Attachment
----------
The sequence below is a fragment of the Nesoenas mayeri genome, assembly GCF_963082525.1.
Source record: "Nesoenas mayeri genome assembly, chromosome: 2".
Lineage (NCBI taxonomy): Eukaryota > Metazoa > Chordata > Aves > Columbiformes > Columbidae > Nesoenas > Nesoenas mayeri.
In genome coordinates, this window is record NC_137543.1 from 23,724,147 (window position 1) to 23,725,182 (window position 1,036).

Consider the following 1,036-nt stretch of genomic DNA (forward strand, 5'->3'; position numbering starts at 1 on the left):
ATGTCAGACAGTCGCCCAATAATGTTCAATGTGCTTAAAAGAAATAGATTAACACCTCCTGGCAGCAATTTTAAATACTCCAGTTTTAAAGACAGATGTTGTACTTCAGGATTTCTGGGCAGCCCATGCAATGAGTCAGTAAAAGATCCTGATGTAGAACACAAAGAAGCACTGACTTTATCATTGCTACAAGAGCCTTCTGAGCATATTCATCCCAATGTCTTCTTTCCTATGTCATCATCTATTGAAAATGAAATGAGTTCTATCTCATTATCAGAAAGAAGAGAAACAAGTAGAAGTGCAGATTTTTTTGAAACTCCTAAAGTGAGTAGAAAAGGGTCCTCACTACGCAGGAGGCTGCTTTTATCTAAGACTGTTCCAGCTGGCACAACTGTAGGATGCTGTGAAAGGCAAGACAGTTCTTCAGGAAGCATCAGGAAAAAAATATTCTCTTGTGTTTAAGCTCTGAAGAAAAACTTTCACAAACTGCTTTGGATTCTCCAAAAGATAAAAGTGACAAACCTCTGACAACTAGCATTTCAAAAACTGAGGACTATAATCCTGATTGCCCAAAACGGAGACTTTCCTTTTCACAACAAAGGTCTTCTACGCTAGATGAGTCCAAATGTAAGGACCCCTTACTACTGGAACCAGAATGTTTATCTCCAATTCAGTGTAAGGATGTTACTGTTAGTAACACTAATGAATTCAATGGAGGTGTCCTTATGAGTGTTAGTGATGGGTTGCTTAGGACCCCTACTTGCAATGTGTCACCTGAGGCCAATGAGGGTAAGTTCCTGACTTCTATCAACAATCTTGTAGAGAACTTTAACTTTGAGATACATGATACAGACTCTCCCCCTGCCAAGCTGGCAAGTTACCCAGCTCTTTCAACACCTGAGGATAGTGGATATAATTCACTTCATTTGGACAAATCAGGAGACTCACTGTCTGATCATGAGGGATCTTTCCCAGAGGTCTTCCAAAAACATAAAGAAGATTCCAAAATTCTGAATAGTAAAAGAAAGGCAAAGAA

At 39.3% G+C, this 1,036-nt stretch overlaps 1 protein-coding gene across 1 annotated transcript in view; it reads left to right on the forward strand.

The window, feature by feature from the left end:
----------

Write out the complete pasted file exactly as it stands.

The sequence below is a fragment of the Nesoenas mayeri genome, assembly GCF_963082525.1.
Source record: "Nesoenas mayeri genome assembly, chromosome: 2".
Lineage (NCBI taxonomy): Eukaryota > Metazoa > Chordata > Aves > Columbiformes > Columbidae > Nesoenas > Nesoenas mayeri.
In genome coordinates, this window is record NC_137543.1 from 23,724,147 (window position 1) to 23,725,182 (window position 1,036).

Consider the following 1,036-nt stretch of genomic DNA (forward strand, 5'->3'; position numbering starts at 1 on the left):
ATGTCAGACAGTCGCCCAATAATGTTCAATGTGCTTAAAAGAAATAGATTAACACCTCCTGGCAGCAATTTTAAATACTCCAGTTTTAAAGACAGATGTTGTACTTCAGGATTTCTGGGCAGCCCATGCAATGAGTCAGTAAAAGATCCTGATGTAGAACACAAAGAAGCACTGACTTTATCATTGCTACAAGAGCCTTCTGAGCATATTCATCCCAATGTCTTCTTTCCTATGTCATCATCTATTGAAAATGAAATGAGTTCTATCTCATTATCAGAAAGAAGAGAAACAAGTAGAAGTGCAGATTTTTTTGAAACTCCTAAAGTGAGTAGAAAAGGGTCCTCACTACGCAGGAGGCTGCTTTTATCTAAGACTGTTCCAGCTGGCACAACTGTAGGATGCTGTGAAAGGCAAGACAGTTCTTCAGGAAGCATCAGGAAAAAAATATTCTCTTGTGTTTAAGCTCTGAAGAAAAACTTTCACAAACTGCTTTGGATTCTCCAAAAGATAAAAGTGACAAACCTCTGACAACTAGCATTTCAAAAACTGAGGACTATAATCCTGATTGCCCAAAACGGAGACTTTCCTTTTCACAACAAAGGTCTTCTACGCTAGATGAGTCCAAATGTAAGGACCCCTTACTACTGGAACCAGAATGTTTATCTCCAATTCAGTGTAAGGATGTTACTGTTAGTAACACTAATGAATTCAATGGAGGTGTCCTTATGAGTGTTAGTGATGGGTTGCTTAGGACCCCTACTTGCAATGTGTCACCTGAGGCCAATGAGGGTAAGTTCCTGACTTCTATCAACAATCTTGTAGAGAACTTTAACTTTGAGATACATGATACAGACTCTCCCCCTGCCAAGCTGGCAAGTTACCCAGCTCTTTCAACACCTGAGGATAGTGGATATAATTCACTTCATTTGGACAAATCAGGAGACTCACTGTCTGATCATGAGGGATCTTTCCCAGAGGTCTTCCAAAAACATAAAGAAGATTCCAAAATTCTGAATAGTAAAAGAAAGGCAAAGAA

At 39.3% G+C, this 1,036-nt stretch overlaps 1 protein-coding gene across 1 annotated transcript in view; it reads left to right on the forward strand.

The window, feature by feature from the left end: